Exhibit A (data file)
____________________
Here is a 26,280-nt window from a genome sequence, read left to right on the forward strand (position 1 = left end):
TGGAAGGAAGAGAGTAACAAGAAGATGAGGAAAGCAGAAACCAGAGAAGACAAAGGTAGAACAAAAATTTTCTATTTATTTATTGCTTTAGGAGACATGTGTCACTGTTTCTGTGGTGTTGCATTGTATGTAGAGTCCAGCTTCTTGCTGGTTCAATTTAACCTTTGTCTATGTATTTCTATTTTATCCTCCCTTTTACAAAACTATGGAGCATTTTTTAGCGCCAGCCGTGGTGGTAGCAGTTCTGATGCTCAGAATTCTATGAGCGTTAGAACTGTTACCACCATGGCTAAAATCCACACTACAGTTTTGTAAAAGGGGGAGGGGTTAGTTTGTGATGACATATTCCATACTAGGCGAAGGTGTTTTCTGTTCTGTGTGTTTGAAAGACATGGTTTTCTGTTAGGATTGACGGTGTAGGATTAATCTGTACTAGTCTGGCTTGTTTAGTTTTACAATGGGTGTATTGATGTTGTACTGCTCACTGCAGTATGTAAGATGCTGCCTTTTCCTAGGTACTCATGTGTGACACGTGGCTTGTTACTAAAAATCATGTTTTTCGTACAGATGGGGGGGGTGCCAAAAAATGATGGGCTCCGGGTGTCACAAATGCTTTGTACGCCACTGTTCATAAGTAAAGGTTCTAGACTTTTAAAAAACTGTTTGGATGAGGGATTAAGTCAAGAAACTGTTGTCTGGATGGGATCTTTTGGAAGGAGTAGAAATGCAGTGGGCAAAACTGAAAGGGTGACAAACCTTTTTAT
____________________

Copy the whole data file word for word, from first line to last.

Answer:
Here is a 26,280-nt window from a genome sequence, read left to right on the forward strand (position 1 = left end):
TGGAAGGAAGAGAGTAACAAGAAGATGAGGAAAGCAGAAACCAGAGAAGACAAAGGTAGAACAAAAATTTTCTATTTATTTATTGCTTTAGGAGACATGTGTCACTGTTTCTGTGGTGTTGCATTGTATGTAGAGTCCAGCTTCTTGCTGGTTCAATTTAACCTTTGTCTATGTATTTCTATTTTATCCTCCCTTTTACAAAACTATGGAGCATTTTTTAGCGCCAGCCGTGGTGGTAGCAGTTCTGATGCTCAGAATTCTATGAGCGTTAGAACTGTTACCACCATGGCTAAAATCCACACTACAGTTTTGTAAAAGGGGGAGGGGTTAGTTTGTGATGACATATTCCATACTAGGCGAAGGTGTTTTCTGTTCTGTGTGTTTGAAAGACATGGTTTTCTGTTAGGATTGACGGTGTAGGATTAATCTGTACTAGTCTGGCTTGTTTAGTTTTACAATGGGTGTATTGATGTTGTACTGCTCACTGCAGTATGTAAGATGCTGCCTTTTCCTAGGTACTCATGTGTGACACGTGGCTTGTTACTAAAAATCATGTTTTTCGTACAGATGGGGGGGGTGCCAAAAAATGATGGGCTCCGGGTGTCACAAATGCTTTGTACGCCACTGTTCATAAGTAAAGGTTCTAGACTTTTAAAAAACTGTTTGGATGAGGGATTAAGTCAAGAAACTGTTGTCTGGATGGGATCTTTTGGAAGGAGTAGAAATGCAGTGGGCAAAACTGAAAGGGTGACAAACCTTTTTAT